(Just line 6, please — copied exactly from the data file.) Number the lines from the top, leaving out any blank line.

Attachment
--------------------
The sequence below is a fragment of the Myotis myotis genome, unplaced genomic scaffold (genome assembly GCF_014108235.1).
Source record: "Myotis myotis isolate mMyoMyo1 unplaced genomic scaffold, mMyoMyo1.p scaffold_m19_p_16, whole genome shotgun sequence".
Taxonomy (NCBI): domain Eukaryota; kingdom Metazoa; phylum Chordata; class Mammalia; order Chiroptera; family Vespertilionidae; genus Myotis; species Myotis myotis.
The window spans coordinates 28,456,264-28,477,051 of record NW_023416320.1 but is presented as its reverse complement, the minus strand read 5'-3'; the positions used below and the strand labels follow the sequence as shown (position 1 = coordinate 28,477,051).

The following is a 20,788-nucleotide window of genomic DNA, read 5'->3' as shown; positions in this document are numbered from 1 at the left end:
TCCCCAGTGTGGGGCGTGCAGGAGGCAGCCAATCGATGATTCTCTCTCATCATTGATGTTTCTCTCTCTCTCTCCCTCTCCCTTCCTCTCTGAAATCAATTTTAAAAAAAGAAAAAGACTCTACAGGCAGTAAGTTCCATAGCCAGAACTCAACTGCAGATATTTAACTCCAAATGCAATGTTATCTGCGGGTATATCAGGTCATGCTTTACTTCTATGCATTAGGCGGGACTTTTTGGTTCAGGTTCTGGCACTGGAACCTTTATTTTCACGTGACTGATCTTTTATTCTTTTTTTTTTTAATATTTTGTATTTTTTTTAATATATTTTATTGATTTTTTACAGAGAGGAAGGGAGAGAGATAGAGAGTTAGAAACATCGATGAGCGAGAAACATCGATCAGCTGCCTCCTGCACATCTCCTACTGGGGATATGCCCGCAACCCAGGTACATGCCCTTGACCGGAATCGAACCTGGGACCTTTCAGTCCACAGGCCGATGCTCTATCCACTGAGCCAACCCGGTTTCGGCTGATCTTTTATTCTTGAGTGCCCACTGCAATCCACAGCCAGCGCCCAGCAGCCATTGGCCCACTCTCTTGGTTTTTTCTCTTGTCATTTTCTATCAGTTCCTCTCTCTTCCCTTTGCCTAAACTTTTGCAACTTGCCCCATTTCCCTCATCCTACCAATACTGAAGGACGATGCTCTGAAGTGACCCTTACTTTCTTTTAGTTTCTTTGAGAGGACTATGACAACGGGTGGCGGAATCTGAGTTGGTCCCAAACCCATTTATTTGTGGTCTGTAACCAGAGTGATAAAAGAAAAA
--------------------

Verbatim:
TCCCCAGTGTGGGGCGTGCAGGAGGCAGCCAATCGATGATTCTCTCTCATCATTGATGTTTCTCTCTCTCTCTCCCTCTCCCTTCCTCTCTGAAATCAATTTTAAAAAAAGAAAAAGACTCTACAGGCAGTAAGTTCCATAGCCAGAACTCAACTGCAGATATTTAACTCCAAATGCAATGTTATCTGCGGGTATATCAGGTCATGCTTTACTTCTATGCATTAGGCGGGACTTTTTGGTTCAGGTTCTGGCACTGGAACCTTTATTTTCACGTGACTGATCTTTTATTCTTTTTTTTTTTAATATTTTGTATTTTTTTTAATATATTTTATTGATTTTTTACAGAGAGGAAGGGAGAGAGATAGAGAGTTAGAAACATCGATGAGCGAGAAACATCGATCAGCTGCCTCCTGCACATCTCCTACTGGGGATATGCCCGCAACCCAGGTACATGCCCTTGACCGGAATCGAACCTGGGACCTTTCAGTCCACAGGCCGATGCTCTATCCACTGAGCCAACCCGGTTTCGGCTGATCTTTTATTCTTGAGTGCCCACTGCAATCCACAGCCAGCGCCCAGCAGCCATTGGCCCACTCTCTTGGTTTTTTCTCTTGTCATTTTCTATCAGTTCCTCTCTCTTCCCTTTGCCTAAACTTTTGCAACTTGCCCCATTTCCCTCATCCTACCAATACTGAAGGACGATGCTCTGAAGTGACCCTTACTTTCTTTTAGTTTCTTTGAGAGGACTATGACAACGGGTGGCGGAATCTGAGTTGGTCCCAAACCCATTTATTTGTGGTCTGTAACCAGAGTGATAAAAGAAAAA